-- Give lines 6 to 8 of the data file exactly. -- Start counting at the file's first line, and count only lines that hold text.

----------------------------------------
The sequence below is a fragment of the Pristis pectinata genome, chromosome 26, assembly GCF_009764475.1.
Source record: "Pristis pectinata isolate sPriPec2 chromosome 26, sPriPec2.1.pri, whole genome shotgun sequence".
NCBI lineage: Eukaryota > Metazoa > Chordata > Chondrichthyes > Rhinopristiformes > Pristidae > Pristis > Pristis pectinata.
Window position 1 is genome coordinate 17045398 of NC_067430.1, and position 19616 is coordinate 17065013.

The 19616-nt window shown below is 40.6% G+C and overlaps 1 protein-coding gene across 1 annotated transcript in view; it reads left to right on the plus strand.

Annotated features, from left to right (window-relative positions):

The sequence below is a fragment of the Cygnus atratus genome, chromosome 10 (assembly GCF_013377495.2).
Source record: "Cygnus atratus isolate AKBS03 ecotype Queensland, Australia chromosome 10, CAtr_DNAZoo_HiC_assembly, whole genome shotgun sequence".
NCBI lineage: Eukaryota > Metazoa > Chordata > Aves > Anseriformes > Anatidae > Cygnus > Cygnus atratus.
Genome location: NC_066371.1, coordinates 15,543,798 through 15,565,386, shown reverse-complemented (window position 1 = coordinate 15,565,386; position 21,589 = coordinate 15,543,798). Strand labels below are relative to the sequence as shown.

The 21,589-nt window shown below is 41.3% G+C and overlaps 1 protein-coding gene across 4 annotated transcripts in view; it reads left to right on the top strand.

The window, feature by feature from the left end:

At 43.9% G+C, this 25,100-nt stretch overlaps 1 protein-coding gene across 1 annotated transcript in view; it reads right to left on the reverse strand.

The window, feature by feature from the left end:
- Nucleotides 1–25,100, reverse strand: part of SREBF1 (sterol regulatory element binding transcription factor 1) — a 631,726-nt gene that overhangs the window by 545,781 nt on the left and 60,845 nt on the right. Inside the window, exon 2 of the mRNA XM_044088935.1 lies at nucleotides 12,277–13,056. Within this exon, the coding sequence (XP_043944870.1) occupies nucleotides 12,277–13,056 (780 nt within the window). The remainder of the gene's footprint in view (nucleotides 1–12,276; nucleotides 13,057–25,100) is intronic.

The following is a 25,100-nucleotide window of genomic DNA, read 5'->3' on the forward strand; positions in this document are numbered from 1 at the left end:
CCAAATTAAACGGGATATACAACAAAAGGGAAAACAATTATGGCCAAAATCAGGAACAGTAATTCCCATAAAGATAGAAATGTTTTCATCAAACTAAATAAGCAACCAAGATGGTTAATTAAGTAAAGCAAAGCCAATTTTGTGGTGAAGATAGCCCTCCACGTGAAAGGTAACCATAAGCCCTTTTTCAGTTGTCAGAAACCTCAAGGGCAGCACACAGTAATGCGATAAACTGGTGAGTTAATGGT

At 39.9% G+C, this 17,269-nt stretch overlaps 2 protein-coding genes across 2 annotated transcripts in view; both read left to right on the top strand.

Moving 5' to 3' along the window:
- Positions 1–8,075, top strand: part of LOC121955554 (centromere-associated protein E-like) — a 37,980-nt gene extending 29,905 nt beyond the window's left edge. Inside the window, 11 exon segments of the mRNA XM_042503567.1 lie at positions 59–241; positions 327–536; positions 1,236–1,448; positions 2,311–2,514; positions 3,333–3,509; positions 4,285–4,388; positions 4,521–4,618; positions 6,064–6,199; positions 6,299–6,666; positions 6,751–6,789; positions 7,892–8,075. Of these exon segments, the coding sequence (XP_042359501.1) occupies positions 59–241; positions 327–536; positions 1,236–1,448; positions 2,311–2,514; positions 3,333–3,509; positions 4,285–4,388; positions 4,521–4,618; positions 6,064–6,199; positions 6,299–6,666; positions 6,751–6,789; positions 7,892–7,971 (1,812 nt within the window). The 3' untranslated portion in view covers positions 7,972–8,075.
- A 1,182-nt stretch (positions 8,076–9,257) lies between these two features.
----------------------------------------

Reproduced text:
Annotated features, from left to right (window-relative positions):

The sequence below is a fragment of the Cygnus atratus genome, chromosome 10 (assembly GCF_013377495.2).
Source record: "Cygnus atratus isolate AKBS03 ecotype Queensland, Australia chromosome 10, CAtr_DNAZoo_HiC_assembly, whole genome shotgun sequence".